Key West and Bridges
Around noon today I rode into Key West. What a journey. 4,000 miles and 3 weeks ahead of schedule....as a result of multiple route changes to avoid weather. It has been an incredible trip....many memories, stories, new friends and much more. I plan on continuing the daily blog posts while I am in Key West hoping to share some of the memories and stories. Thanks to everyone for your support, words of encouragement and following the trip.
50+ miles today and you guessed it....into a strong headwind. Started the day riding across the "7 mile" bridge. Great sunrise and incredible clouds this morning. Did the tourist thing and went straight to the Southern Most Point in the continental U.S. for pictures.
Anyone that has been to the Florida Keys knows to get there you have to cross multiple bridges including the 7 mile bridge. There are actually two 7 mile bridges. The current bridge and the initial railroad bridge built by Henry Flagler (of St. Augustine fame that I posted about earlier) when his railroad company completed the Overseas Railroad to Key West...note last picture above of the original railroad bridge. After the railroad bridge was destroyed by the 1935 Labor Day Hurricane....widely considered the most powerful category 5 hurricane to hit the Keys...the U.S. Government purchased the bridge and converted it to automobile use. The current bridge was completed in 1982. It is an amazing bicycle ride!!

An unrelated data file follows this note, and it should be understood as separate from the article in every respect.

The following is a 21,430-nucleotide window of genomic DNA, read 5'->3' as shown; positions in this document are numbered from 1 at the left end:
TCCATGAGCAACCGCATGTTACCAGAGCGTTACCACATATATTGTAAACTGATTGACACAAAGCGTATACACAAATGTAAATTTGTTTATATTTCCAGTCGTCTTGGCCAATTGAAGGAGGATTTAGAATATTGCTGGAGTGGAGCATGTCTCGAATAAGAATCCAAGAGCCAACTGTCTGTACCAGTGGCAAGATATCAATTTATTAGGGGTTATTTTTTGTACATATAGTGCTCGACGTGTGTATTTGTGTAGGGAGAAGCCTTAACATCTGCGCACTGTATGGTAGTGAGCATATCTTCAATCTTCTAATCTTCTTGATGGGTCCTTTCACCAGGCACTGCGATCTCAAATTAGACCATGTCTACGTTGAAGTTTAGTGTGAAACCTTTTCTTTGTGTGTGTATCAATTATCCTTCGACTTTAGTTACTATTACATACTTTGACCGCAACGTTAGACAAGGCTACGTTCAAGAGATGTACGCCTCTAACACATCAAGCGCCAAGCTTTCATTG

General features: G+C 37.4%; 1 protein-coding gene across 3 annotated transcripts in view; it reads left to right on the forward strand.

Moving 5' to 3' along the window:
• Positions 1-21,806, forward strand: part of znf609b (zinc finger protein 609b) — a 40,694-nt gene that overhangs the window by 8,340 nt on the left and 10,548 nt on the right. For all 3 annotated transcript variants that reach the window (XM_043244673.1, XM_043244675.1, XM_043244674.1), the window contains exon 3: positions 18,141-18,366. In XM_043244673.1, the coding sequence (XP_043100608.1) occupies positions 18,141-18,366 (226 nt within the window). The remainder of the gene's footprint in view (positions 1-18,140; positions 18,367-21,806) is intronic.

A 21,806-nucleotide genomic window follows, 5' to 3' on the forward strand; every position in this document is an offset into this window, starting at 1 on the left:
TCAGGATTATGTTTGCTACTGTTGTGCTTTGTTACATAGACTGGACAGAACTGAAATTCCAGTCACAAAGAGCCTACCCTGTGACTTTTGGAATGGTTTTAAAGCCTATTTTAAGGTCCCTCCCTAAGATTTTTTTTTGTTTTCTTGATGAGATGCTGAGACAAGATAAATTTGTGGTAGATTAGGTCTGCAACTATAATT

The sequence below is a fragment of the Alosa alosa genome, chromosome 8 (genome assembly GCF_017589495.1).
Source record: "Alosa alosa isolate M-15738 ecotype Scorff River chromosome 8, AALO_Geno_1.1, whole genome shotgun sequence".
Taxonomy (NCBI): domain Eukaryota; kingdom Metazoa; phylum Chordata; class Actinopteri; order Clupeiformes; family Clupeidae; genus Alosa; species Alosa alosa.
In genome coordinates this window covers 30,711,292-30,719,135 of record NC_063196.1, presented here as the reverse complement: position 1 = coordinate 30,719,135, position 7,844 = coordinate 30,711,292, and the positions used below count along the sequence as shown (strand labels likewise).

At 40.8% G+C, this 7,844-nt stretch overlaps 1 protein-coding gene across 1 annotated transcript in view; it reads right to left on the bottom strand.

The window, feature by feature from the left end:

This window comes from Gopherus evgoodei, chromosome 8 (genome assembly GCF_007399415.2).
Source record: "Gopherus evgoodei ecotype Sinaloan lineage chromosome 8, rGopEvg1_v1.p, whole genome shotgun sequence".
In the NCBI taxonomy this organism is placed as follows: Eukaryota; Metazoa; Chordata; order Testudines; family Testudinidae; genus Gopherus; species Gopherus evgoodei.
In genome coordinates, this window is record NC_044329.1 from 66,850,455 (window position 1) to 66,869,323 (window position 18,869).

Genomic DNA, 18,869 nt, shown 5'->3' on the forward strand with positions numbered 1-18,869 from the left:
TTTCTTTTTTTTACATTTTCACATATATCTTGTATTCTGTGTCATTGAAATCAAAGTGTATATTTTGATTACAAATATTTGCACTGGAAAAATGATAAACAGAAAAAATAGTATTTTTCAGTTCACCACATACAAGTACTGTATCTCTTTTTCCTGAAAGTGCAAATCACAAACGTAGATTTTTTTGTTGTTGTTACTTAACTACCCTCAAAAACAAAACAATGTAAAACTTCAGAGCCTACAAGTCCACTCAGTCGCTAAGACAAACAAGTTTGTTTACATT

More about the railroad bridge. After the United States announced in 1905 the construction of the Panama Canal, Flagler became particularly interested in linking Key West to the mainland. Key West, the United States' closest deep-water port to the Canal, could not only take advantage of Cuban and Latin American trade, but the opening of the Canal would allow significant trade possibilities with the West Coast. Initially called "Flagler's Folly", the construction of the Overseas Railroad required many engineering innovations as well as vast amounts of labor and monetary resources. At one time during construction, four thousand men were employed. During the seven year construction, three hurricanes—one in 1906, 1909, and 1910—threatened to halt the project. The project cost was more than $50 million.
Despite the hardships, the final link to Key West was completed in 1912. In that year, a proud Henry Flagler rode the first train into Key West aboard his private railcar, marking the completion of the railroad's oversea connection to Key West and the linkage by railway of the entire east coast of Florida. It was widely known as the "Eighth Wonder of the World". The Overseas Railroad operated from 1912 to 1935.